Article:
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I totally agree with Diane - I think you need to be nearer the city to make the most of what Adelaide has to offer. There is a lot going on, so maybe book a room in a hotel or apartment in the city for the night and go out for a night on the town. The Fringe is on so why not make an effort to go to something. There seems to be loads of musical events on too (get a copy of Rip It Up to see what's on http://www.ripitup.com.au/). I'm long past wanting an exciting nightlife but I understand where you are coming from. Adelaide is certainly dull in comparison to London or Manchester, but being a fellow Essex girl I'm sure Adelaide can offer you at least as good a night out as Dukes in Chelmsford!
One problem is that a lot of people in Adelaide (locals) have led very sheltered lives. Many have never even left the state. Only today I was comparing what I had done by age 16 in comprison to my husband's 16 year old nephew. In England travelling overseas for holidays is fairly commonplace, we've all made the move across the world so in some ways you need to seek out people with a similar sense of adventure. These people do exist, I reckon they all live in the inner Eastern suburbs but my husband's a western suburbs boy and won't move away from the beach! However we can catch the bus from the end of the road and be in the city in 20 minutes.
As for other Australia cities offering a more exciting time - I reckon Melbourne's good for night life. But give Adelaide a go, get nearer the city. A major part of the problem is being new, not feeling part of it, not having a circle of friends or an established social life. All migrants struggle with that and there is no easy solution.
Backpacked round Australia 1992. Married Australian husband in Adelaide 1994. Lived in Adelaide 1994-1997. Moved back to UK & lived in Essex/Herts 1997-2009. Returned to Adelaide November 2009. 2 kids dual nationality.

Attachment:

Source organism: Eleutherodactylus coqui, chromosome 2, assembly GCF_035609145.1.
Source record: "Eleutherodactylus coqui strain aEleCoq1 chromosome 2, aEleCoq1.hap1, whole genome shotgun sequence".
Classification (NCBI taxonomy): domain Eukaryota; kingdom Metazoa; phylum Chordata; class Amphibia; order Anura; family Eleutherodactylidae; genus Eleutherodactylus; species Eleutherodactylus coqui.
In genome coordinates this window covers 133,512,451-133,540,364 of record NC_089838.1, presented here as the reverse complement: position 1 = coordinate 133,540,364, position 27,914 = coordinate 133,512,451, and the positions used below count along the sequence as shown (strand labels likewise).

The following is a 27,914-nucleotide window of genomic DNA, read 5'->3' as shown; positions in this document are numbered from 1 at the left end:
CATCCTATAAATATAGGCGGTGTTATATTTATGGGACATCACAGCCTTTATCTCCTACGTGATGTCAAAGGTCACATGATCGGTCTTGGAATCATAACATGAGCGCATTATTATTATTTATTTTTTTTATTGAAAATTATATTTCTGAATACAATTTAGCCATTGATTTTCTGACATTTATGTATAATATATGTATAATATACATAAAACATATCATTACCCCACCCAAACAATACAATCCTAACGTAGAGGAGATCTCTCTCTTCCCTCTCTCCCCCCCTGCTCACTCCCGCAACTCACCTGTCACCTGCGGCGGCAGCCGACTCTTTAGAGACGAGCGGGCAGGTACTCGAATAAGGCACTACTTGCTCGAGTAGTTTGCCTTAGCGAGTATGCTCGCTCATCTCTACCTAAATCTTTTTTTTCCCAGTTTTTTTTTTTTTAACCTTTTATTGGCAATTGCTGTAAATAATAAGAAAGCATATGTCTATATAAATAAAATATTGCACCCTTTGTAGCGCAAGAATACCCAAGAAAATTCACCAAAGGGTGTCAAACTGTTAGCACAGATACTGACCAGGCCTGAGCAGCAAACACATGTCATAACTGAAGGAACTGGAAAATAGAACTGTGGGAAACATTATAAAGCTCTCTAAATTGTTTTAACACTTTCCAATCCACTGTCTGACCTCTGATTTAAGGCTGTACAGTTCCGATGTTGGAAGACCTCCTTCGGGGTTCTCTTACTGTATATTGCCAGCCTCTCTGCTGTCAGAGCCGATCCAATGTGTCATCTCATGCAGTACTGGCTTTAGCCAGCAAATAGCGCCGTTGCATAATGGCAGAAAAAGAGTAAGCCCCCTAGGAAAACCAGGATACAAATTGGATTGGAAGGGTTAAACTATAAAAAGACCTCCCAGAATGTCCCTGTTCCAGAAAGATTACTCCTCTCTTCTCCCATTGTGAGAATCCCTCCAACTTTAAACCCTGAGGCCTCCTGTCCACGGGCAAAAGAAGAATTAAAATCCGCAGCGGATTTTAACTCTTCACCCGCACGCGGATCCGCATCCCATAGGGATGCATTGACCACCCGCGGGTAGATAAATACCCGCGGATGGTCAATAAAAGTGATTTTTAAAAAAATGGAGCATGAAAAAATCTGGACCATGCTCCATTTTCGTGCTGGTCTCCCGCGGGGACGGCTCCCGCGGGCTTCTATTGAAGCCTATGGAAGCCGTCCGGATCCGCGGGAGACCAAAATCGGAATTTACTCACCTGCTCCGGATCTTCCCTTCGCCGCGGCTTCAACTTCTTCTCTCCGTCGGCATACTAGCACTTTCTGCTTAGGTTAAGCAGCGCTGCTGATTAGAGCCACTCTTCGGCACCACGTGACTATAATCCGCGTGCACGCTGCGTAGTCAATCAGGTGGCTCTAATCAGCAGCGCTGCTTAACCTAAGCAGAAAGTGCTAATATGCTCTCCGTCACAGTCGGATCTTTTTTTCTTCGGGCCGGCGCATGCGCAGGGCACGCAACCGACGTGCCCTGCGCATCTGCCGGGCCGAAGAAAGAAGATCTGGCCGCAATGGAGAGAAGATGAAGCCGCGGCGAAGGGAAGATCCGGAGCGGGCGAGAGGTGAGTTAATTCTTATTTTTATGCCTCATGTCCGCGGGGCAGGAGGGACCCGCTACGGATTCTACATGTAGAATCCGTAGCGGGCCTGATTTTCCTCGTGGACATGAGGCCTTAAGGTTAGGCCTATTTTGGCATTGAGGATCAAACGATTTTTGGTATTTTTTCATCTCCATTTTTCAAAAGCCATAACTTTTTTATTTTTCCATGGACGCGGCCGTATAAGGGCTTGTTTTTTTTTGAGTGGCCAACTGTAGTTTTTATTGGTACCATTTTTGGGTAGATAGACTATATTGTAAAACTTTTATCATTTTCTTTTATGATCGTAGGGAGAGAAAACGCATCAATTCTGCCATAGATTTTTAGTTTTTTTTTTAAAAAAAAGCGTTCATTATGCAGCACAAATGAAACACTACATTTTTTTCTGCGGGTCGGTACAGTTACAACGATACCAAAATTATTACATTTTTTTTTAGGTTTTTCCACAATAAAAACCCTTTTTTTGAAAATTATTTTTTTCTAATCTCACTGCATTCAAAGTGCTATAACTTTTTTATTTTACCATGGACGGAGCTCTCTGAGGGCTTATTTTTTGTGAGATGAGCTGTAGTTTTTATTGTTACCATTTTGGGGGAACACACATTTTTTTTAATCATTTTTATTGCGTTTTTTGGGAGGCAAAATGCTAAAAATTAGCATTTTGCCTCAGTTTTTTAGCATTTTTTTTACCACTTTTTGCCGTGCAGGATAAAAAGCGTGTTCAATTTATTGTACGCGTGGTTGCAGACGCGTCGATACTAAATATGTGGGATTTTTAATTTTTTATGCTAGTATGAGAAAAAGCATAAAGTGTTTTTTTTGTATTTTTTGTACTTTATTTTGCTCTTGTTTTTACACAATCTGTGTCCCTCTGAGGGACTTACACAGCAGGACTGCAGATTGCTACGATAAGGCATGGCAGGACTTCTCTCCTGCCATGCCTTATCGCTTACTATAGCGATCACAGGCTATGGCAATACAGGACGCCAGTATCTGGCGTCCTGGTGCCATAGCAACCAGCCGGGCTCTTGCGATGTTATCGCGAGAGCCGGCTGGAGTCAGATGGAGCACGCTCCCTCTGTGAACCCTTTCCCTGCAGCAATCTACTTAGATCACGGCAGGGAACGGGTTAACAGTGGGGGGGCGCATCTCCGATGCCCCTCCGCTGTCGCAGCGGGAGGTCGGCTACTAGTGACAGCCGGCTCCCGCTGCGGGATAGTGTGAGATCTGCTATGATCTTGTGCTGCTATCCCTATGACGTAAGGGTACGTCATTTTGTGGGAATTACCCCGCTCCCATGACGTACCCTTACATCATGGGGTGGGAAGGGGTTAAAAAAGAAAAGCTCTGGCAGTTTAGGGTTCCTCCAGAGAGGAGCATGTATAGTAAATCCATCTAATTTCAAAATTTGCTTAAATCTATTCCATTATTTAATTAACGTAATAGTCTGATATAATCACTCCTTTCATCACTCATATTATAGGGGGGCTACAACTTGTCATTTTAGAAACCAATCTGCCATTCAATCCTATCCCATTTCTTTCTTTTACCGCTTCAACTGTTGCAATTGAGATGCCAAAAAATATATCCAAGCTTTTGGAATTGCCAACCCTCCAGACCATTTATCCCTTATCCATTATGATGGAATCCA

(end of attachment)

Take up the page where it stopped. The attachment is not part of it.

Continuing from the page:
Undoubtedly, Adelaide is quieter than other interstate counterparts. However, dull it is not. I believe it is what you make it and what friendships you form. Your apparent lack of friends would without doubt make it difficult for you but then I feel this would be the same no matter how vibrant a place is. Friendships don't form overnight, they take a lot of hard work on both sides and most definitely do not come handed on a plate. Consequently, wherever you decide home is, unless you work hard at obtaining and keeping friendships then home, in my opinion, would always be dull and quite possibly lonely. Good luck with whatever you decide.
Joanne (43), Ged (41) & Bella the cat (8).....and now Brian the dog; the only Aussie in the house. Arrived 8/1/09 from Oldham, Gtr Manchester.
Rented in Findon, SA for 22 months built own house & so now moved to Seaford Meadows. Became citizens 9/12/13. Life doesn't get much better
As I said earlier, its where you live.
We have rules in our area, men and women have to be clean shaven when leaving the house. Shoes must be worn when in shops. Supermarkets also have BO detectors.
I was shocked when I found these things weren't in existence round your way.
I agree friends are quite important but we do have a good selection of varied friends, some very close who we see regularly. But having said that its not just down to being with friends and socialising, drinking every weekend etc, we have our older kids to consider too and when you have a large family money isnt always readily available to socialise all the time. Friends we have all feel the same as us and are the same kind of mates we had back home and we all have kids and busy lives and all understand that if we dont see each other for a week or so we can always pick up and theres no animosity there... a mutual understanding that life is busy, wherever you live.